The Threat to Ban TikTok Commences in the United States

By: Emma Betz, Staff Writer

Photo Courtesy of Unsplash

What started in September of 2016 as a viral software application sensation has suddenly become a topic of discussion in the United States for both the House of Representatives and the Senate.[1] The social media app that many users engage with throughout various countries began in China as “Douyin” – a platform that emphasized the creation of short, engaging videos for a younger audience.[2] TikTok officially launched in the United States in August of 2018 and by March of 2019, TikTok’s popularity grew throughout the consumer market, surpassing one billion downloads across the world on Apple’s App Store and Google Play.[3]

Although TikTok quickly became popular for many users throughout the United States, the app has not been “popular” with United States lawmakers who feel that our national security has been threatened, and privacy issues would continue to arise as a result of foreign adversary-controlled applications.[4]

To subside the national security threats and protect the privacy of the United States and its citizens, Rep. Mike Gallagher (R-WI) and Rep. Raja Krishanmoorthi (D-IL), Chairman and Ranking Member of the House Select Committee on the Strategic Competition Between the United States and the Chinese Communist Party, introduced to the House of Representatives the Protecting Americans from Foreign Adversary Controlled Applications Act.[5] The Act aims to “protect the national security of the United States from the threat posed by foreign adversary controlled applications, such as TikTok,” and any other successor applications “developed or provided by ByteDance, Ltd.” that reach the United States consumer market.[6]

The central issue that comes with foreign adversary-controlled applications is the governing law. TikTok, for example, is a China-based company and therefore, is subject to Chinese laws that require country-operating companies to turn over user data at the request of the Chinese government.[7] In accordance with TikTok’s privacy policy, the company collects the following user information: location data and internet address, keystroke patterns, and the type of device accessing the app.[8] Additional user information can also be collected at the user’s discretion, including the user’s name, age, email, phone number, purchase information including card numbers, phone and social network contacts, and GPS information.[9]

Because of the laws in China, all the aforementioned information may be turned over to the Chinese government at the government’s request.[10] Therefore, what appears to many as a user-friendly, engaging social media app, is actually a severe threat to privacy according to United States lawmakers.[11]

In an effort to protect citizens and national security, on March 13, 2024, the Protecting Americans from Foreign Adversary Controlled Applications Act was quickly passed by the House of Representatives in a 352-65 vote.[12] The Act, however, now sits with a Senate comprised of Senators who feel less of an urgency to act on this specific piece of legislation.[13] Many feel that TikTok poses a severe national security threat, [14] others feel that a better approach to safeguarding foreign-controlled apps would be to encompass broader legislation, rather than passing a bill that targets one specific company.[15] Another concern that comes with passing the Act is the retaliation that China may seek against the United States in response to the ban.[16]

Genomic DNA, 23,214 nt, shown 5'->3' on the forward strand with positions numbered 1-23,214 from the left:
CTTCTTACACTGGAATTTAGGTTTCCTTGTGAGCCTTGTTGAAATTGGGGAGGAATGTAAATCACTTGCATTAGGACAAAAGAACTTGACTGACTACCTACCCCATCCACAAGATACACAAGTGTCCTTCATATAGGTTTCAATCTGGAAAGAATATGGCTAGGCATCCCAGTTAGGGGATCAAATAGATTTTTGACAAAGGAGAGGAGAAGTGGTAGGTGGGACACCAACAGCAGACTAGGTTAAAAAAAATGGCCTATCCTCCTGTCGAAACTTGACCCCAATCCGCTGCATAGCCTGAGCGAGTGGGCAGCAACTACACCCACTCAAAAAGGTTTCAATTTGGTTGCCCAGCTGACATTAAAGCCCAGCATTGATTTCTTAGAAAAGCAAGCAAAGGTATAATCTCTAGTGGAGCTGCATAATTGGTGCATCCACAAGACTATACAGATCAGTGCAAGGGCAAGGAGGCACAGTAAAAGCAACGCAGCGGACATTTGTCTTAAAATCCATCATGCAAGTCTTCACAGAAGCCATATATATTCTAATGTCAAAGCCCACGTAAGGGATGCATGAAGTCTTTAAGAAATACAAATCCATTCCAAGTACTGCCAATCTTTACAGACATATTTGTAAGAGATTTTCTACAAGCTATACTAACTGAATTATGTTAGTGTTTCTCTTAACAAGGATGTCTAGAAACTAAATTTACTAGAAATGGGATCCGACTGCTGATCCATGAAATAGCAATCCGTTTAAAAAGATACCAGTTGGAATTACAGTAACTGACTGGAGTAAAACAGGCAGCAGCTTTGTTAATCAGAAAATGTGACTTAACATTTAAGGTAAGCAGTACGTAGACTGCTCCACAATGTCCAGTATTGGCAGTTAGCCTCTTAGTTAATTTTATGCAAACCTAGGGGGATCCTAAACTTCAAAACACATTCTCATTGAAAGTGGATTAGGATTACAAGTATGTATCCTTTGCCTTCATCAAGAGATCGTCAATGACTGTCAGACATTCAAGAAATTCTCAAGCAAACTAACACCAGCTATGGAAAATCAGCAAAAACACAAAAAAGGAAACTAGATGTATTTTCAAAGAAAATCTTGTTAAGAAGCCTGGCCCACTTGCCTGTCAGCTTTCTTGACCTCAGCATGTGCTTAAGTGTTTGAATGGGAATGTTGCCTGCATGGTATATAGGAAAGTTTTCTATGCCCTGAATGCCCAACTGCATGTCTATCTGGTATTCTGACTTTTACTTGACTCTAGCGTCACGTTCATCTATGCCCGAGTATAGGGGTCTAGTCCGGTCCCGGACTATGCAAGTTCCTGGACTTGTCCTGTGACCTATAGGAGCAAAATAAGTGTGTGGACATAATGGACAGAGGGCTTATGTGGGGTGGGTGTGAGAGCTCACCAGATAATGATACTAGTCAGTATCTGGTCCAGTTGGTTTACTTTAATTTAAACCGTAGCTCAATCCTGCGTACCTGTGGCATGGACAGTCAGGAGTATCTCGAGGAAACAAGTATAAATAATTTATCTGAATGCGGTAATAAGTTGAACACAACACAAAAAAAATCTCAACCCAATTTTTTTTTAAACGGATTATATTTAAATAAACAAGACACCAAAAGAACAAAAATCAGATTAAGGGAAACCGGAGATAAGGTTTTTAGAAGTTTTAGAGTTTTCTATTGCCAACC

Although President Biden has made statements that he plans to sign legislation that could lead to a ban of TikTok, the fate of the popular application now rests with the Senate.[17]

[1] James Hardy, Unveiling the Genius: Who Invented TikTok and the Story Behind Its Founder (February 5, 2024)

[2] Id.  

[3] TikTok: Technology Overview and Issues, Congressional Research Service (June 30, 2023) ; Yingzhi Yang and Brenda Goh, Timeline: TikTok’s journey from global sensation to Trump target (August 5, 2020)

[4] Sapna Maheshwari, David McCabe and Annie Karni, House Passes Bill to Force TikTok Sale From Chinese Owner or Ban the App, The New York Times (March 13, 2024)

[5] Gallagher, Bipartisan Coalition Introduce Legislation to Protect Americans From Foreign Adversary Controlled Applications, Including TikTok, The Select Committee on the CCP (March 5, 2024)

[6] Protecting Americans from Foreign Adversary Controlled Applications Act, H.R. 7521, 118th Cong. § 2 (2024). 

[7] Congressional Research Service, supra note 3. 

[8] Id.; See also TikTok Privacy Policy (January 24, 2024)

[9] TikTok Privacy Policy, supra note 8. 

[10] Congressional Research Service, supra note 3.

[11] Id.

[12] Scott Wong, Kyle Stewart, and Rebecca Kaplan, House passes bill that could ban TikTok in the U.S., sending it to the Senate, NBC News (March 13, 2024)

[13] Sahil Kapur, Frank Thorp V, and Kate Santaliz, TikTok ban’s fate is uncertain in the Senate, where there is less agency to act, NBC News (March 13, 2024)

[14] Id.

[15] Id.

[16] Id.

[17] Caitlin Yilek and Robert Legare, Biden says he would sign TikTok bill that could ban app, CBS News (March 8, 2024)

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